One of the very unusual things going on in Cairns is sunset. The beautiful orange tones of the sun setting in the horizon would be extremely romantic, were it not for some equally gorgeous yet misunderstood creatures; the Spectacled Flying Fox. A fox that flies, you say? Well, not exactly. That’s the beauty of euphemisms; you say potato, I say giant hairy fruit bats by the thousands flying every sunset in every direction making a lot of noise. By now I can picture half the readers having a panic attack, but fear not, as these are fruit-eating bats and carry no diseases that could affect humans, in fact, they’re federally protected as they’re crucial to the pollination and seed dispersal of many native species. They are lovely animals no doubt, with very important niches in the environment but nonetheless it’s nice to know before you find yourself in scene the likes of ‘The Birds’ by Hitchcock.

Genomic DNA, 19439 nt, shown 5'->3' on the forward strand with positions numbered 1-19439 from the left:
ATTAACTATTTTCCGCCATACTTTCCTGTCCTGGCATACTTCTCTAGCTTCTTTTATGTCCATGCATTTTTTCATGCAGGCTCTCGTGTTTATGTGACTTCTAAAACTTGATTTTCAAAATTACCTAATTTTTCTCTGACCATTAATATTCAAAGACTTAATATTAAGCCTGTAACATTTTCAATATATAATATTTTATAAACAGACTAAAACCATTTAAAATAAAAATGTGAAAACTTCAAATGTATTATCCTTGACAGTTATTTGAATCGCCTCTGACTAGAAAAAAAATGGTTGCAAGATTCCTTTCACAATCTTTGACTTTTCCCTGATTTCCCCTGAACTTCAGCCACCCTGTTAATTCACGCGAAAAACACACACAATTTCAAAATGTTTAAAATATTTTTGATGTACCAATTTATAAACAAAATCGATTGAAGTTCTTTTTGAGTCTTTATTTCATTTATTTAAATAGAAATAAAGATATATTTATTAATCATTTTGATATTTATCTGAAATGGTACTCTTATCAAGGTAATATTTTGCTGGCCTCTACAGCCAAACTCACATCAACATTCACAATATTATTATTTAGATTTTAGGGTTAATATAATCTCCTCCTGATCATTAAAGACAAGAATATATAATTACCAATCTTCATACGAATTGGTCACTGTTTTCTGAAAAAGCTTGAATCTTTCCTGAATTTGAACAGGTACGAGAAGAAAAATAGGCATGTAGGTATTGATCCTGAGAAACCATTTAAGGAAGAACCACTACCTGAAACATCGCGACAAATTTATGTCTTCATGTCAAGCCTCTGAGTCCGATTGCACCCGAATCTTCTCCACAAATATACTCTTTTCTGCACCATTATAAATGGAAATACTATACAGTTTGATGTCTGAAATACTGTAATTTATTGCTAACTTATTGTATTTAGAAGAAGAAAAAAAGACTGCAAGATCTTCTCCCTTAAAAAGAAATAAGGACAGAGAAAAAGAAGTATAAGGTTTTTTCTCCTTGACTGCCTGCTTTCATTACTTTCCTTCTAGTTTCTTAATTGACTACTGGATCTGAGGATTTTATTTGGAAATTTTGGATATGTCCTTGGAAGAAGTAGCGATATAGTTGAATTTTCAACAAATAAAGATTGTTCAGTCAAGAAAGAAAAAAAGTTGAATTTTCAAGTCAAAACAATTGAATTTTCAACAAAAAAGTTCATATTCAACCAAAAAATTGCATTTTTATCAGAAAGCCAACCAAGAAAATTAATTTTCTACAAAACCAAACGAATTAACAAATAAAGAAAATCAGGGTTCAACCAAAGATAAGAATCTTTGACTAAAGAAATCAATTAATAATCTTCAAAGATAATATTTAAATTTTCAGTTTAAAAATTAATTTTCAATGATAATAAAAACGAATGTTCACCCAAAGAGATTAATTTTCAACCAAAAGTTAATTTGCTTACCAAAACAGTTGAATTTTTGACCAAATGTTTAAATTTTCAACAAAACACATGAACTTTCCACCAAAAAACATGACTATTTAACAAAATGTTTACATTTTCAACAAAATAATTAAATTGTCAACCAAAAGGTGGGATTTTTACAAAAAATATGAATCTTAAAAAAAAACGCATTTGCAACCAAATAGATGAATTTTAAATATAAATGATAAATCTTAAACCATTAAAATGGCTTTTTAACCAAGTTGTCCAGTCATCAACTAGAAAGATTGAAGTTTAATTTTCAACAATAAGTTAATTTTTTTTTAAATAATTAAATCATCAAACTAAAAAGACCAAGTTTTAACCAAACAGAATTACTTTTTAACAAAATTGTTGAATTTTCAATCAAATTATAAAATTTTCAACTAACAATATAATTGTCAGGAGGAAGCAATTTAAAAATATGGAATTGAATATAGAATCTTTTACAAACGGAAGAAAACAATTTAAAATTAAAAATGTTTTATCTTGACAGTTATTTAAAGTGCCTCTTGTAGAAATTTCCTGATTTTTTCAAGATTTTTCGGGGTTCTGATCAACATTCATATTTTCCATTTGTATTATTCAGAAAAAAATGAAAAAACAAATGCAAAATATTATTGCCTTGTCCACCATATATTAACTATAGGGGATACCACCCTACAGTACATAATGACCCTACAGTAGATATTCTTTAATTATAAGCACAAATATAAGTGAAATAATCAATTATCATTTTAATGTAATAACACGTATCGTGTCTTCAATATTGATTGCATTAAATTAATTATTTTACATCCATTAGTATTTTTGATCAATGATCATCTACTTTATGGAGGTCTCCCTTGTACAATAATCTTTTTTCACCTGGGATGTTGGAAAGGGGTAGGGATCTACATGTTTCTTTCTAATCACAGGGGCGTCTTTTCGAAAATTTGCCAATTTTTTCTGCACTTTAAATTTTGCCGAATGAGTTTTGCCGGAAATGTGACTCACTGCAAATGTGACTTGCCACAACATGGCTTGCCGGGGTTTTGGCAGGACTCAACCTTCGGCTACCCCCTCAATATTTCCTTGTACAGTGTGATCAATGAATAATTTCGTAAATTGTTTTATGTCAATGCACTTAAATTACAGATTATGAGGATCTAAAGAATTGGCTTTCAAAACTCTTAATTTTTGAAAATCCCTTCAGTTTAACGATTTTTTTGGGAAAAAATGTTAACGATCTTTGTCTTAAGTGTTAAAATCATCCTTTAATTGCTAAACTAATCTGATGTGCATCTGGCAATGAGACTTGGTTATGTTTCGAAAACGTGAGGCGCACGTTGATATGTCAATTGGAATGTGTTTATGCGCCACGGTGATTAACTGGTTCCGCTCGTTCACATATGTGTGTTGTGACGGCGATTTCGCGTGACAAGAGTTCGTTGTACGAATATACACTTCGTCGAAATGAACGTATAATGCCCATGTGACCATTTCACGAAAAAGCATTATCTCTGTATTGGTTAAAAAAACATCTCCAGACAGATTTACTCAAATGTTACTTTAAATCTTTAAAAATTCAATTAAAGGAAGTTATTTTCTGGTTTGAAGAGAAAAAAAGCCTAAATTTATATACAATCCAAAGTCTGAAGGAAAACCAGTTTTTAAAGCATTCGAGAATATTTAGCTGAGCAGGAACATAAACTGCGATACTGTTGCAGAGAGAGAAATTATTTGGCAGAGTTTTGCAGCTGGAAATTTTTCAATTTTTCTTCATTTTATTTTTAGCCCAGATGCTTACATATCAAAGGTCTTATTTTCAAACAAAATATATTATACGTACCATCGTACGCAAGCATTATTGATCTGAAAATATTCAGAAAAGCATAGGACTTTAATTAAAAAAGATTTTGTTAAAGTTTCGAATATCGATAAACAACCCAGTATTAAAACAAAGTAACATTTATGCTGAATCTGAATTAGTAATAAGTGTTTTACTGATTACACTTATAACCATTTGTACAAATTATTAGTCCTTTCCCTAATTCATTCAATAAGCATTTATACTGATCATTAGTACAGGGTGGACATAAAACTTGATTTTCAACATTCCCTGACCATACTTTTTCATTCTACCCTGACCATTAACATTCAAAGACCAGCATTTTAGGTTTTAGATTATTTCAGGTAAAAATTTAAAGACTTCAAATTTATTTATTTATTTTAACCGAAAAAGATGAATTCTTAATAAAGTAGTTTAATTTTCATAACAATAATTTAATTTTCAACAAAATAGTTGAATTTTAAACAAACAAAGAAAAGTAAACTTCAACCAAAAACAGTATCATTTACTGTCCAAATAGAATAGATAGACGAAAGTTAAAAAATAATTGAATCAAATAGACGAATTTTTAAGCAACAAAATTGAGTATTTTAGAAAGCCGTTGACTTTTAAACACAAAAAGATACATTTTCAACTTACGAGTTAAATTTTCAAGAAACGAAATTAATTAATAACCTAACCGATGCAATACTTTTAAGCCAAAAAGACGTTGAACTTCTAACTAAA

You’ll also notice other oddities like tropical fruit, and no, I do not mean bananas, though they do have some very tasty ones. Go wild and try some dragon fruits, mangosteens, carambolas, custard apples, jackfruits, lychees, rambutans, star apples, etc. These fruits can be found in any of the hundreds of stands either at the side of the roads if you’re taking a day trip around the area or if you visit the Night Markets for some cheap food or a ridiculously affordable massage as well.


Awesome road side fruit stands



Rambutan fruit


Cairns is the best city to start your adventures into the Great Barrier Reef, but apart from that it’s a city that could easily be skipped on your Aussie tour de force.  The city is rather expensive for tourist activities, so I’d suggest renting a car and heading out, making your own journey.  The people are amazing and friendly, and the wildlife was equally as interesting.  Don’t miss it if you’re heading to the Barrier Reef or you’re into unique and diverse flora/fauna.

Coming up next, our trip to Melbourne for a taste of city life before heading onto Bali.  Stay tuned!


Author: Ben Nickel-D'Andrea